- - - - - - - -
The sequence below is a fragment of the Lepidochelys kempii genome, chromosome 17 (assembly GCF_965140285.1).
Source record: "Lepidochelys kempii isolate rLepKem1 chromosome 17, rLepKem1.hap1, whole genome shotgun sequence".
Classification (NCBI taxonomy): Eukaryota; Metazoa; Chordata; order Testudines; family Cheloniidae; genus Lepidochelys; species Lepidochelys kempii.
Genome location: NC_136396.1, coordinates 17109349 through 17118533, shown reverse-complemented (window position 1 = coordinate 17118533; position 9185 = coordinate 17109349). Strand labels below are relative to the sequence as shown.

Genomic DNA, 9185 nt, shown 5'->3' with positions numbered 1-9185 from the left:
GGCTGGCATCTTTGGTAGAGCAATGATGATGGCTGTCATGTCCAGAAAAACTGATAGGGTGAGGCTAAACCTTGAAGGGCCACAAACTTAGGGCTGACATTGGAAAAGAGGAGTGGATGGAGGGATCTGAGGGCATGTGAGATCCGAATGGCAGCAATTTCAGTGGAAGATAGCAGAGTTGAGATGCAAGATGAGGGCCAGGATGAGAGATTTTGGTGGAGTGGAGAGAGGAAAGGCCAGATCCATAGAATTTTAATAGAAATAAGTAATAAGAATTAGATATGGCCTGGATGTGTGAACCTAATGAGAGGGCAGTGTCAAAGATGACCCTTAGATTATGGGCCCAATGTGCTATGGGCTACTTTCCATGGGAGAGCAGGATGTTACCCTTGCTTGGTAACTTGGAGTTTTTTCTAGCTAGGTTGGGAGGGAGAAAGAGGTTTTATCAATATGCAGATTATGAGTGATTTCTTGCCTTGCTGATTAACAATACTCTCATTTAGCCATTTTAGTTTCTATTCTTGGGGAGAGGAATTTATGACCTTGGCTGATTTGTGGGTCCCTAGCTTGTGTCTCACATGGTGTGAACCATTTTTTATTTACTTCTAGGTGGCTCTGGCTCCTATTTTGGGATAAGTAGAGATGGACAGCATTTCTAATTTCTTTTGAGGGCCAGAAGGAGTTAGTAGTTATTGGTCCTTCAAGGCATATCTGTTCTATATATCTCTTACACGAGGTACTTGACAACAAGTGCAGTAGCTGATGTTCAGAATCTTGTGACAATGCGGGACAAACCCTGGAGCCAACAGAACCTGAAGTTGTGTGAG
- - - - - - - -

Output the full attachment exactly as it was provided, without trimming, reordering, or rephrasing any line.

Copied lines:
The sequence below is a fragment of the Lepidochelys kempii genome, chromosome 17 (assembly GCF_965140285.1).
Source record: "Lepidochelys kempii isolate rLepKem1 chromosome 17, rLepKem1.hap1, whole genome shotgun sequence".
Classification (NCBI taxonomy): Eukaryota; Metazoa; Chordata; order Testudines; family Cheloniidae; genus Lepidochelys; species Lepidochelys kempii.
Genome location: NC_136396.1, coordinates 17109349 through 17118533, shown reverse-complemented (window position 1 = coordinate 17118533; position 9185 = coordinate 17109349). Strand labels below are relative to the sequence as shown.

Genomic DNA, 9185 nt, shown 5'->3' with positions numbered 1-9185 from the left:
GGCTGGCATCTTTGGTAGAGCAATGATGATGGCTGTCATGTCCAGAAAAACTGATAGGGTGAGGCTAAACCTTGAAGGGCCACAAACTTAGGGCTGACATTGGAAAAGAGGAGTGGATGGAGGGATCTGAGGGCATGTGAGATCCGAATGGCAGCAATTTCAGTGGAAGATAGCAGAGTTGAGATGCAAGATGAGGGCCAGGATGAGAGATTTTGGTGGAGTGGAGAGAGGAAAGGCCAGATCCATAGAATTTTAATAGAAATAAGTAATAAGAATTAGATATGGCCTGGATGTGTGAACCTAATGAGAGGGCAGTGTCAAAGATGACCCTTAGATTATGGGCCCAATGTGCTATGGGCTACTTTCCATGGGAGAGCAGGATGTTACCCTTGCTTGGTAACTTGGAGTTTTTTCTAGCTAGGTTGGGAGGGAGAAAGAGGTTTTATCAATATGCAGATTATGAGTGATTTCTTGCCTTGCTGATTAACAATACTCTCATTTAGCCATTTTAGTTTCTATTCTTGGGGAGAGGAATTTATGACCTTGGCTGATTTGTGGGTCCCTAGCTTGTGTCTCACATGGTGTGAACCATTTTTTATTTACTTCTAGGTGGCTCTGGCTCCTATTTTGGGATAAGTAGAGATGGACAGCATTTCTAATTTCTTTTGAGGGCCAGAAGGAGTTAGTAGTTATTGGTCCTTCAAGGCATATCTGTTCTATATATCTCTTACACGAGGTACTTGACAACAAGTGCAGTAGCTGATGTTCAGAATCTTGTGACAATGCGGGACAAACCCTGGAGCCAACAGAACCTGAAGTTGTGTGAG